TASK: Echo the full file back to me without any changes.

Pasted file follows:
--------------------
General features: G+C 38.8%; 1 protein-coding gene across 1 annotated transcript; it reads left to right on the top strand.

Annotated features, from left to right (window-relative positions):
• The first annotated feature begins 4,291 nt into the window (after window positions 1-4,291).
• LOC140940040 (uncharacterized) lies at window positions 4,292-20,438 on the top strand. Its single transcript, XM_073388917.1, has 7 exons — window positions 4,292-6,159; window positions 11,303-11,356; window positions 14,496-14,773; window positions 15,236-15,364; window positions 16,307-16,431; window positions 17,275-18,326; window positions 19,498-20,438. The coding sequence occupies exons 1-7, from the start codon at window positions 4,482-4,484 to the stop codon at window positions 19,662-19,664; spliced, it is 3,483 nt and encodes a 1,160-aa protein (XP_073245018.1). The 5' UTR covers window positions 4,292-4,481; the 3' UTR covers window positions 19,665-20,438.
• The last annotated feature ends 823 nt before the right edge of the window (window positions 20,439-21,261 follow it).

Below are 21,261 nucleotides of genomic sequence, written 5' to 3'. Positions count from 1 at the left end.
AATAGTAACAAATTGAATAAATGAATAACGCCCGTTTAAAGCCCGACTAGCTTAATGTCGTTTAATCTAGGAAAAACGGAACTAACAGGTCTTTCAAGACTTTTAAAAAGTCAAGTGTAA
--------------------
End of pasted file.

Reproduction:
General features: G+C 38.8%; 1 protein-coding gene across 1 annotated transcript; it reads left to right on the top strand.

Annotated features, from left to right (window-relative positions):
• The first annotated feature begins 4,291 nt into the window (after window positions 1-4,291).
• LOC140940040 (uncharacterized) lies at window positions 4,292-20,438 on the top strand. Its single transcript, XM_073388917.1, has 7 exons — window positions 4,292-6,159; window positions 11,303-11,356; window positions 14,496-14,773; window positions 15,236-15,364; window positions 16,307-16,431; window positions 17,275-18,326; window positions 19,498-20,438. The coding sequence occupies exons 1-7, from the start codon at window positions 4,482-4,484 to the stop codon at window positions 19,662-19,664; spliced, it is 3,483 nt and encodes a 1,160-aa protein (XP_073245018.1). The 5' UTR covers window positions 4,292-4,481; the 3' UTR covers window positions 19,665-20,438.
• The last annotated feature ends 823 nt before the right edge of the window (window positions 20,439-21,261 follow it).

Below are 21,261 nucleotides of genomic sequence, written 5' to 3'. Positions count from 1 at the left end.
AATAGTAACAAATTGAATAAATGAATAACGCCCGTTTAAAGCCCGACTAGCTTAATGTCGTTTAATCTAGGAAAAACGGAACTAACAGGTCTTTCAAGACTTTTAAAAAGTCAAGTGTAA